The first image isn’t actually a good example of what I want to talk about; it’s just a cool map in a video game. What I want to talk about in this post are maps that actually represent the level or playable space in a game, but which don’t actually serve a gameplay purpose to the player.
Let’s dive in.
An award for video game guns that aren’t necessarily good or effective at killing, but which are creative, unique, and lots of fun to use. These guns might suck, but I want to learn to use them effectively because they’re so enjoyable.
The needler became my favorite weapon in Halo almost immediately. It is unique and fun and quintessentially a video game weapon. It just wouldn’t be as interesting in any context other than a game.
It’s visual design, first of all, is great and exemplifies visual weapon design in games. You’ve got this strange, beetle shell casing, which makes it look fundamentally different from any other weapon, Covenant or human. When you reloaded the needler, you kind of shake it, and the needles spring out from the top, which kind of made it feel like a living creature, like it’s raising its hackles.
Then, to make it stand out even more, it’s got glass(?) needles, the gun’s ammunition, sticking right out the top like a field of obelisks. Only a video game designer would think of that. No one else would think to have a gun’s own ammunition physically located on the outside of the gun; not a film director, not a writer, not a painter, not a manufacturer of real guns. And then the needles shrink as you shoot the gun! You actually see the ammunition get used up! That tangible, visual communication is quintessentially “video game”, and it is just one of the aspects of the weapon that makes it fun and memorable.
A while back I wanted to write an article where I redesigned Halo 2. Basically, created a Halo 2 that would have actually done Halo 1 some justice. It was going to be two parts, a critique of the real Halo 2, and then then a design article about a better, hypothetical Halo 2. I never finished either, and I probably never will. So here’s the unfinished first part, where I critiqued Halo 2.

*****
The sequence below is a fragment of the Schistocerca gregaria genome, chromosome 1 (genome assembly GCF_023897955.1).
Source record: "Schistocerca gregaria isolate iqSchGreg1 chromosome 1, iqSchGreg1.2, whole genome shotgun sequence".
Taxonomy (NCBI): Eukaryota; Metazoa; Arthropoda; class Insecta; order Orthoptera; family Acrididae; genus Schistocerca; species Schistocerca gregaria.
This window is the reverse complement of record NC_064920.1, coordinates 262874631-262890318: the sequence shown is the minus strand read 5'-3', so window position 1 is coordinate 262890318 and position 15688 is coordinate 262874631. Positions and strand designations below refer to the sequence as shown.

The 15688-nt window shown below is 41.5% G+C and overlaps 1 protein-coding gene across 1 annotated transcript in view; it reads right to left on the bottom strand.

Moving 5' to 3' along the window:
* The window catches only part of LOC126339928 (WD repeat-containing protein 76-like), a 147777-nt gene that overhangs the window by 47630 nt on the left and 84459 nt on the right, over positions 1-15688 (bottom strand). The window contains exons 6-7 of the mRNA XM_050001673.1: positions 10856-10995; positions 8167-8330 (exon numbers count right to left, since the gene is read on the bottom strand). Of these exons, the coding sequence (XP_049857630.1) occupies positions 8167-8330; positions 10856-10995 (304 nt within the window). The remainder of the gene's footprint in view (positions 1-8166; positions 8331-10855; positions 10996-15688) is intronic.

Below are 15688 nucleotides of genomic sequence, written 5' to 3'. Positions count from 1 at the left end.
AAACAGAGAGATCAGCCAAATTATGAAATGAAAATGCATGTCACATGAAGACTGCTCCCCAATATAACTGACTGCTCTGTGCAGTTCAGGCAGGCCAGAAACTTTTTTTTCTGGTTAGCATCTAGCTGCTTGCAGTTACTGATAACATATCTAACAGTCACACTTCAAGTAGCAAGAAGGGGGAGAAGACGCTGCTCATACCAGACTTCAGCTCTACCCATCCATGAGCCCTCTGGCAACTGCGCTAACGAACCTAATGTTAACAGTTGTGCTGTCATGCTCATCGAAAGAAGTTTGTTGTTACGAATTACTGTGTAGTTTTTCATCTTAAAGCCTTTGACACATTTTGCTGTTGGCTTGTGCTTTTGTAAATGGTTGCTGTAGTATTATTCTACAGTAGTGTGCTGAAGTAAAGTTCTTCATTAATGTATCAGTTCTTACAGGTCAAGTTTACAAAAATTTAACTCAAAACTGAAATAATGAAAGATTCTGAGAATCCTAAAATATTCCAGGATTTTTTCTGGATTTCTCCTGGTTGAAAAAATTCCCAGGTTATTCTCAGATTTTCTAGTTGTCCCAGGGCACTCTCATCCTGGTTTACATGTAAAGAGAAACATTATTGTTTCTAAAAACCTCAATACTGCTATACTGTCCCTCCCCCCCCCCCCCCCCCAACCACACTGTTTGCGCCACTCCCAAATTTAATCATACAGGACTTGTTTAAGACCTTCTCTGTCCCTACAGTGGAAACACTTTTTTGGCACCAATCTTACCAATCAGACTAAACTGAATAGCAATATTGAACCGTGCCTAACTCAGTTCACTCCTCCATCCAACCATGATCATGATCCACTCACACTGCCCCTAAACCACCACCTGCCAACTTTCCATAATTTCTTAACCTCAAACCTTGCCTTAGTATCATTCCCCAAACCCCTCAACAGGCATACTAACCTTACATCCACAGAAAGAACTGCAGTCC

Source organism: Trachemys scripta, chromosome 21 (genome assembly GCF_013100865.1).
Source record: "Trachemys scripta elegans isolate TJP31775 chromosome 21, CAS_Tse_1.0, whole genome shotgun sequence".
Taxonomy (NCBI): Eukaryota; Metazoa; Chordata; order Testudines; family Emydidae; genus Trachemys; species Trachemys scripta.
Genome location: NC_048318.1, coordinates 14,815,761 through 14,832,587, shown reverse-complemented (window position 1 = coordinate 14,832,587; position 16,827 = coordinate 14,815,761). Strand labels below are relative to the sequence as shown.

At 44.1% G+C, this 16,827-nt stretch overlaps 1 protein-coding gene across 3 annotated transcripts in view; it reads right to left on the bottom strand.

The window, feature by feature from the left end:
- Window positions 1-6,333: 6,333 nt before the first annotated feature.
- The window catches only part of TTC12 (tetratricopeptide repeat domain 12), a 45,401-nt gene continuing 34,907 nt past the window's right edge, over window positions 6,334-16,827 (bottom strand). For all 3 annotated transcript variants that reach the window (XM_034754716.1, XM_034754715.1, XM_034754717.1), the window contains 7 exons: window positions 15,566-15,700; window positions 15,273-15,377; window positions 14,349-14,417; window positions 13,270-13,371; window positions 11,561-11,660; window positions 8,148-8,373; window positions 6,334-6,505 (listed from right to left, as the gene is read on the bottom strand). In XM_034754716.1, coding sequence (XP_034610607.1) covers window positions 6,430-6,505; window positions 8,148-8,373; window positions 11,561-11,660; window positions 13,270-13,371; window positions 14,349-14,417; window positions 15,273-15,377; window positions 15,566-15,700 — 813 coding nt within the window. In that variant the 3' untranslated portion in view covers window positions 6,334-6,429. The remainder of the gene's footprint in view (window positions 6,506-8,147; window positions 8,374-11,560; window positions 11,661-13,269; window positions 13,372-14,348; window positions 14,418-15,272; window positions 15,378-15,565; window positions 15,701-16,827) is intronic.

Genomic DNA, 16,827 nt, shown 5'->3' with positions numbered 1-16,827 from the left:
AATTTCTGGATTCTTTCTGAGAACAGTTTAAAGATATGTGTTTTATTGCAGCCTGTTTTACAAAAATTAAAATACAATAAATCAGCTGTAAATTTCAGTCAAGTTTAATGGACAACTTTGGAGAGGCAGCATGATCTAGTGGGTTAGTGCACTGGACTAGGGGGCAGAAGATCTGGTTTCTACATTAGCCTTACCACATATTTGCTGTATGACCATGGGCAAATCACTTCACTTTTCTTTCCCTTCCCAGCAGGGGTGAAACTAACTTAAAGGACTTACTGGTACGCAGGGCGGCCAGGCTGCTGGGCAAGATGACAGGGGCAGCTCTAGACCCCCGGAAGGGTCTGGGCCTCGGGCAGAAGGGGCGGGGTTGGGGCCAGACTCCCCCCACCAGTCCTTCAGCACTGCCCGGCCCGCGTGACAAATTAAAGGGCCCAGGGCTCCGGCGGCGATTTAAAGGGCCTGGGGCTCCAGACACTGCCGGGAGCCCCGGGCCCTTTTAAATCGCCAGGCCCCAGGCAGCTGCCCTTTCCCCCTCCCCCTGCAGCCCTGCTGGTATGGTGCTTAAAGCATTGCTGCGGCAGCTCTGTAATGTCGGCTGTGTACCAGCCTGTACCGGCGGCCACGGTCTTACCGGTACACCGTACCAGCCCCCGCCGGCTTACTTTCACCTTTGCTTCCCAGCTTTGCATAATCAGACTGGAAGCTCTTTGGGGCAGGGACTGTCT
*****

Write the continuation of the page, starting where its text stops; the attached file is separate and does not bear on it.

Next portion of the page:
If anyone wants more of this, let me know.
There are no images in this post, deal with it, if you dare.
For some reason I’ve been thinking about Halo2 recently. Thinking about what it did wrong, what I expected it to be, and what it should have been.
One of my major disappointments was how the Halo sequels didn’t actually continue the story.
So, there’s a thing that amateur writers often do that ruins their stories, and that is to make the universe revolve around their main characters (rather than staying true to the characters, staying true to the situations they’re in, and staying true to the effects of their actions within those situations). Everything always works out for the characters, the good guys agree with them, everyone looks up to them, anyone that disagrees with them is instantly a bad guy, etc. What ends up happening is that certain moments or scenes feel forced or fake because, even if it’s only subconscious, we know something doesn’t fit; we know we’re not looking at a realistic or even sensical world. We all could probably pick out a dozen such instances from movies et al., but one such glaring moment occurred when I played Halo 4 recently, and I felt like picking it apart.
This was directly inspired while playing the map Cold Storage in Halo 3: The Reckoning.
The idea is meant for a first person shooter multiplayer game. The only requirements would be teams and that each team has a base. Ideally it would exist in a wild and surreal game such as Constantly Shifting Zones of Craziness which was more or less sketched out in the “Guns That Don’t Exist” posts.
So this option could be activated or deactivated for gametypes such as capture the flag, or territories, or infiltration or whatever.
So, the wordpress stats tracker is telling me a lot of people are linking to this article looking for info on a sequel to a certain game about zombies. This article has nothing to do with that game about zombies; but I did recently play a preview of a different Valve game and wrote I about my experience: Check it out. Onto to the original article:
In my first post I mentioned two situations where I felt it took too long for a couple things to officially appear in games. I didn’t elaborate on what I meant citing that you the reader were not sufficiently prepared to read the story. Now I have deemed you are ready. If you are reading this post before having read aforementioned first post then I applaud you on becoming ready before schedule.